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Deregulation deja vu

A state plan to combat greenhouse gas emissions with a cap-and-trade system is open to abuse.

March 10, 2008

California deregulated its electricity industry in 1998, and shortly afterward the lights went out. Apparently, regulators hadn't realized how easy it would be for unscrupulous traders such as Enron to manipulate the state's power market once it was open to competition; the results were rolling blackouts and skyrocketing electricity charges. Californians are still paying the price for all this -- in many areas, power bills are inflated with extra fees to cover bonds and other expenses incurred during the disastrous experiment.

We bring up this painful history because the state is about to embark on a new program that will radically impact utility regulation. This time, it's being driven by an environmental imperative: With the effects of global warming becoming more apparent daily, the state has committed to cut its greenhouse gases 25% by 2020, and electricity generation is the state's second-biggest source of greenhouse emissions after the transportation sector. To spur the needed changes, regulators are designing a cap-and-trade program, in which carbon emissions are capped and power generators can trade carbon credits -- permits to pollute -- among themselves. This is a staggeringly complex undertaking that will once again create opportunities for dishonest traders to manipulate the market.

In other words, unless the cap-and-trade program is designed extraordinarily well, we could be looking at deregulation deja vu. And the consequences won't just be higher power bills. If California, which leads the country in addressing the threat of global warming, gets this program wrong, it could discredit efforts to fight the problem nationwide, if not worldwide.

This page has addressed the many dangers inherent in cap-and-trade programs (see the "A Warming World" series at latimes.com/news/opinion). To sum up: Carbon-trading markets are easy to manipulate and produce volatile energy prices, and the political influence of business and other lobbies can skew the system to produce unfair outcomes. On top of all that, California faces a special complication that would make its program the riskiest ever undertaken.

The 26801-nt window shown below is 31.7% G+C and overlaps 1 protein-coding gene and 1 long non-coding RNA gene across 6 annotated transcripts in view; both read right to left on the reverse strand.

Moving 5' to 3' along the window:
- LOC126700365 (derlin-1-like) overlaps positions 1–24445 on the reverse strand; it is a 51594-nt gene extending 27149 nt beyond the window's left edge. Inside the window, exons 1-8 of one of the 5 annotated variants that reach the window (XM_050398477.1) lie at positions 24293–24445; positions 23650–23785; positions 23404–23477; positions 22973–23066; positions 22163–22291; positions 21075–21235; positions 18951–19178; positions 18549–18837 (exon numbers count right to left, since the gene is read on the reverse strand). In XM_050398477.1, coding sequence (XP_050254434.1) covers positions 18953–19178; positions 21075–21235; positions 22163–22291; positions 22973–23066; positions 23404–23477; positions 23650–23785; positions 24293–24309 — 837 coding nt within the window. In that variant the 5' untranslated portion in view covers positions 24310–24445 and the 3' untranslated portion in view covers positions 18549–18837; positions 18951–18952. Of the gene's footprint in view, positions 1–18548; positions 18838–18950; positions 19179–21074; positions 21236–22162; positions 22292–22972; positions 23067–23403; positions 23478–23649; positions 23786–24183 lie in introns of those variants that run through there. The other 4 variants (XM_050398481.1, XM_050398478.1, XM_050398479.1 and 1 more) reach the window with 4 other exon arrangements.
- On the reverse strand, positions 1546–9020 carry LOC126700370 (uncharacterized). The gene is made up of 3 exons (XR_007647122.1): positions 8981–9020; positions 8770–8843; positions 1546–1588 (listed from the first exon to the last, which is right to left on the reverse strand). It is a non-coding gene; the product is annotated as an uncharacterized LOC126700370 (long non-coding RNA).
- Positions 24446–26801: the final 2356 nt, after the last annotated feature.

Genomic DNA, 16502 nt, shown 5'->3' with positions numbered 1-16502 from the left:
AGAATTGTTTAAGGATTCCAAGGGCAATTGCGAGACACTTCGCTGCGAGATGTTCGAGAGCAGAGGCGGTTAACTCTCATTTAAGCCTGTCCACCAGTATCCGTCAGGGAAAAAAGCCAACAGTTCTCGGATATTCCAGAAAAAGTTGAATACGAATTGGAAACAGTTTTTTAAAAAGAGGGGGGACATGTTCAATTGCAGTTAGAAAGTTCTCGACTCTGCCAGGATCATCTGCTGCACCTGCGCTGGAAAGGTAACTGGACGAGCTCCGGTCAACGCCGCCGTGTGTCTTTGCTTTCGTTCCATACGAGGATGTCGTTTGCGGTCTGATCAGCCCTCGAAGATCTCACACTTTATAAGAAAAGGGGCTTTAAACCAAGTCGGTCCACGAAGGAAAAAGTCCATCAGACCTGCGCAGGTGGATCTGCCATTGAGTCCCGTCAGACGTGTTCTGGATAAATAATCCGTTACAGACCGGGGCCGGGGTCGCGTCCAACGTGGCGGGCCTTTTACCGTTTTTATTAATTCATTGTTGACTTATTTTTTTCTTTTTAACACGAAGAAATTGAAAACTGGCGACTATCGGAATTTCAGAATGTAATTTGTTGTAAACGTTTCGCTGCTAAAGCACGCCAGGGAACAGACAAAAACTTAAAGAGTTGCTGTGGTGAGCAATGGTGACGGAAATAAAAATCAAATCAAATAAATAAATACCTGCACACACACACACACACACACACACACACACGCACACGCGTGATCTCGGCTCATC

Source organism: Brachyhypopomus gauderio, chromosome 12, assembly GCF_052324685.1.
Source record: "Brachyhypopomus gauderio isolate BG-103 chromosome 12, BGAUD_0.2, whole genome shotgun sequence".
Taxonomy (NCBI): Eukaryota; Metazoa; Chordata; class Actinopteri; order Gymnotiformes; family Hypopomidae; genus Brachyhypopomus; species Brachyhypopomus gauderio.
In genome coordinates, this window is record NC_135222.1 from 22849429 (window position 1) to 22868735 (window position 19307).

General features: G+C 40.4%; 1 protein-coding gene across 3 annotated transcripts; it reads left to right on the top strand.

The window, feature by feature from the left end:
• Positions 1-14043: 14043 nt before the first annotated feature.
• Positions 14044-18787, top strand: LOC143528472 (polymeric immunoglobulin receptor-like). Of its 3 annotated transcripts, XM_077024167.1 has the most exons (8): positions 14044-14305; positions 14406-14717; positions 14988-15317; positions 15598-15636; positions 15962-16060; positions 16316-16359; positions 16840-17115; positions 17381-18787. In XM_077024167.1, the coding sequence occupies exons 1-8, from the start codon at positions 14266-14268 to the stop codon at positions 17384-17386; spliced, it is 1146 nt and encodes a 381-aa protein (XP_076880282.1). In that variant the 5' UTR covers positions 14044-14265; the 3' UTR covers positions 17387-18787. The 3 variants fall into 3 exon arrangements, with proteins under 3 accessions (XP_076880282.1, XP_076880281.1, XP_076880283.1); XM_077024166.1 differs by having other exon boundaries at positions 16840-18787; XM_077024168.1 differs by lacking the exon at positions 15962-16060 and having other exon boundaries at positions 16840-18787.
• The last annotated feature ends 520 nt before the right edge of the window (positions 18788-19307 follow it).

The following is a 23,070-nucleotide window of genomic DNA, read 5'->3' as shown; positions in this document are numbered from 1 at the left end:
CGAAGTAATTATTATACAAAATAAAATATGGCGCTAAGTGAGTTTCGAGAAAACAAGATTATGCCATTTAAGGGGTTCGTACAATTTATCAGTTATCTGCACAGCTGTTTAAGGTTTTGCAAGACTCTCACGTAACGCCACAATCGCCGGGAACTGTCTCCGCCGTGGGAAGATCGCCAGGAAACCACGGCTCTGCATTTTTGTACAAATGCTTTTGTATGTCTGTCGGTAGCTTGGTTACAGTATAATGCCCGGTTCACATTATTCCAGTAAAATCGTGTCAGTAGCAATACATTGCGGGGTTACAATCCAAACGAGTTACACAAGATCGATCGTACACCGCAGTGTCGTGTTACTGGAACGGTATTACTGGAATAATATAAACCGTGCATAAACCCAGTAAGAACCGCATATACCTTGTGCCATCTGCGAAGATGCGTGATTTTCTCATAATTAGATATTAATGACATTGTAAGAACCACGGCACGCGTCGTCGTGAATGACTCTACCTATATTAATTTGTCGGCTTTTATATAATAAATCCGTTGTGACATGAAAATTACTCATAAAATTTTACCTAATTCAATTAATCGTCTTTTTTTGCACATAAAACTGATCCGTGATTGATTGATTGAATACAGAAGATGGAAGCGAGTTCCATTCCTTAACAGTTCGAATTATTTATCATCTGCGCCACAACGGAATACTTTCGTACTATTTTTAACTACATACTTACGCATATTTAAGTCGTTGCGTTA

Cap and trade has proved a winning strategy in the U.S. for reducing emissions that cause acid rain. It's also being tried in Europe for carbon emissions, though its progress there so far has been rocky. All existing cap-and-trade programs have one thing in common: They regulate the source of the emissions. The power plant or refinery or factory churning out the carbon is responsible for controlling its own emissions and trading credits. That won't work in California, because from 22% to 32% of our power is generated out of state, and California can't regulate plants outside its borders. Moreover, those out-of-state plants tend to be much dirtier than local ones. So how does a statewide cap-and-trade program account for all that pollution?

The solution proposed by the California Public Utilities Commission, which is developing the outlines of the program (the final decisions will be made by the state Air Resources Board, but the PUC's recommendations will carry a lot of weight), is to regulate the "first deliverer" of electricity. This is whatever entity sells power to the California grid.

A lot of this outside power comes not from individual plants but middlemen who buy power from plants all over the Western U.S. and sell it to investor-owned utilities in California. It's very hard to track where these power wholesalers are getting their juice. That presents an invitation for power dealers to game the system by pretending they're selling clean power when it's really dirty. It's also questionable whether the program would reduce emissions. If power wholesalers are the ones responsible for buying carbon credits, there's little incentive for dirty plants outside California to clean up their act.

Carbon taxes are a simpler, harder to manipulate and less economically damaging way to make polluters pay the costs of their environmental damage than cap and trade. Yet because taxes have so little political support, California regulators are charging ahead with a far riskier strategy, which has never been tested. Cap and trade stands a decent chance of working at the national level, where individual power plants could be regulated regardless of which state they're in, but California will be asking for trouble if it imposes a statewide program.

The PUC is expected to finalize its recommendations in August, after which they'll be considered by the air board. If it goes ahead with cap and trade, you might get a shock from your power bill. And be sure to keep plenty of candles on hand.

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